Data released last week show how the DoH made a loss of £128 million on surplus swine flu vaccine purchased last year.
Of this, the DoH spent £30 million on vaccine due to be delivered in 2010/11 when the pandemic was largely over.
The department has also written off antivirals worth £72.9 million, after admitting it has no evidence that these drugs were stored correctly by the NHS.
These drugs have been retained for potential future use, but may have to be destroyed as it is unclear whether the NHS will be able to use them without documentary evidence.
Figures in DoH resource accounts for 2009/10 show £470 million was spent on antiviral drugs last year in total.
In addition to the £200 million loss from swine flu, a further £23.5 million was lost on date-expired vaccine doses including those for avian flu purchased in previous years.
GPC negotiator Dr Peter Holden said the figures were 'peanuts' in comparison to the cost of a severe pandemic.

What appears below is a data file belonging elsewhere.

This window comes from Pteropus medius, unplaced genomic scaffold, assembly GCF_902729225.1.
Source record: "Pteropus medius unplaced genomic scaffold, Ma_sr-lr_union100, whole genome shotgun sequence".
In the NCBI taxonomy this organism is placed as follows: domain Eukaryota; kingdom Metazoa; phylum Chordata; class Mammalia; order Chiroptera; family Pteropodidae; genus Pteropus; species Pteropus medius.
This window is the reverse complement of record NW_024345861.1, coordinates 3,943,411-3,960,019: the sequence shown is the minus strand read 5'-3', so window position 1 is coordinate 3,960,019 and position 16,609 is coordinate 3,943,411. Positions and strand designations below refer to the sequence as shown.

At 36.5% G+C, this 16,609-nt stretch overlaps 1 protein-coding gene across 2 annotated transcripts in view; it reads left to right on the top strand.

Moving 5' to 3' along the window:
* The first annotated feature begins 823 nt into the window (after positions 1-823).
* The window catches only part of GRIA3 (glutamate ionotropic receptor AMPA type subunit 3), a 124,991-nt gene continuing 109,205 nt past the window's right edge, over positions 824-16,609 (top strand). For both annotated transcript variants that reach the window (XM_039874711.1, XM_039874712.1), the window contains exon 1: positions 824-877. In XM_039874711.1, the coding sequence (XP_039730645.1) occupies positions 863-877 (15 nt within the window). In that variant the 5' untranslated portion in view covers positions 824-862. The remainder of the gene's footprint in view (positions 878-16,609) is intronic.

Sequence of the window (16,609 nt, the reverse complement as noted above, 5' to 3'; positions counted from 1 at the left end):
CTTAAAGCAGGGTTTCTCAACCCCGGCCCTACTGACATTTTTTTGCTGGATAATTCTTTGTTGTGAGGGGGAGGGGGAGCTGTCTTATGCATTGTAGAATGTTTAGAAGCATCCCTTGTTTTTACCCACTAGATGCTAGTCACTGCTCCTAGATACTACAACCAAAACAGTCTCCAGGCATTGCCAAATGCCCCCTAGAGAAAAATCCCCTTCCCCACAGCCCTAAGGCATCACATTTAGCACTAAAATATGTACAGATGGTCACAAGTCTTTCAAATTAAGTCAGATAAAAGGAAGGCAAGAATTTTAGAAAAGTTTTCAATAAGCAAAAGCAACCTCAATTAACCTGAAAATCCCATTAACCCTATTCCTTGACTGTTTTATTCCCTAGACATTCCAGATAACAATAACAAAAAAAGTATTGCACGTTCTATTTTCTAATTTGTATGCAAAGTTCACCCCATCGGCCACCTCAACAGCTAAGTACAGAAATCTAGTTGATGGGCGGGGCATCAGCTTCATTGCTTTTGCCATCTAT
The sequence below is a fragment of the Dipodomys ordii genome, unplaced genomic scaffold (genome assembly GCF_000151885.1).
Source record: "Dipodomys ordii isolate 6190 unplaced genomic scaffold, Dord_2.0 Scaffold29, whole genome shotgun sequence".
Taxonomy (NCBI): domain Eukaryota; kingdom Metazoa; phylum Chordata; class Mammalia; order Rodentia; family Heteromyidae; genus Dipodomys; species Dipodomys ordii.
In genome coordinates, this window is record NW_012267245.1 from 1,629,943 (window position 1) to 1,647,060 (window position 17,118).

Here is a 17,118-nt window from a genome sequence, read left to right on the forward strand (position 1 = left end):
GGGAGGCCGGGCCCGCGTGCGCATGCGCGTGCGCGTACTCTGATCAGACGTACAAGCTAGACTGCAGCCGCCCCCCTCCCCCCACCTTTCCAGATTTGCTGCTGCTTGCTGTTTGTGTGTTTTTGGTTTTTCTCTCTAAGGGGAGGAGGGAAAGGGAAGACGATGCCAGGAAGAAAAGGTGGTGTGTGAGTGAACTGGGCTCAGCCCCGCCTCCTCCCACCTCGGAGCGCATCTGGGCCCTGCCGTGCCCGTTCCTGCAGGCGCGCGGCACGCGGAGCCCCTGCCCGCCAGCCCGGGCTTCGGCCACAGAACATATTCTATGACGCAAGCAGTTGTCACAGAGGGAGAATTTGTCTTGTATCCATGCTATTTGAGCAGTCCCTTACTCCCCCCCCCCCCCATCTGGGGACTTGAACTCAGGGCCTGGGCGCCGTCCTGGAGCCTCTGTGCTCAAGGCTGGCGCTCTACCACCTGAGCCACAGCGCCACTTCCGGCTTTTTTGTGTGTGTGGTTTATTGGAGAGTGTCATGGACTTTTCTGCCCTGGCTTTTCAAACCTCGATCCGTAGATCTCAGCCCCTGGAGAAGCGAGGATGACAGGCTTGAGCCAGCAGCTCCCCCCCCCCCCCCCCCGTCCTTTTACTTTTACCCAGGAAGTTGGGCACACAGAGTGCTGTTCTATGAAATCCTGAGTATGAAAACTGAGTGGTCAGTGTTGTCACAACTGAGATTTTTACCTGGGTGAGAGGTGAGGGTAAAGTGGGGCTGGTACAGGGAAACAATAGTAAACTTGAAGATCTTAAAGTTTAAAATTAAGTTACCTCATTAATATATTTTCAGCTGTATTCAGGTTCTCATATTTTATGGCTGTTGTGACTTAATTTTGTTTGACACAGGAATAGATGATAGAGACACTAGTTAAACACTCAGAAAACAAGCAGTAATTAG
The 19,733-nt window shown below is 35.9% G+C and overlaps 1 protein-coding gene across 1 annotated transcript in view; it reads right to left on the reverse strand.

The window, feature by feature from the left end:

'It's not just about keeping the nation at work, but keeping society running,' he said. 'If you want 100 per cent supply guarantee, it comes at a price.'
A DoH spokeswoman said: 'At the start of the outbreak, there was no way of knowing how virulent swine flu would be. The department took the necessary steps to deal with a worst-case scenario in which it would have been necessary to vaccinate every member of the population twice. However, as the spread and virulence of the outbreak was less severe than first anticipated, less vaccine was needed.'
A global surplus of swine flu vaccine meant the DoH could not sell-on the excess stock. It plans to retain the surplus, which is still clinically effective, as a 'strategic reserve'.
The DoH ordered 120 million doses of swine flu vaccine, but was left with more than 30 million excess doses because there was no break clause in its contract with manufacturer GSK.
It agreed to purchase H5N1 avian flu vaccine from GSK as part of the deal to end the contract. At the time, then health secretary Andy Burnham described the deal as 'good value for the taxpayer'.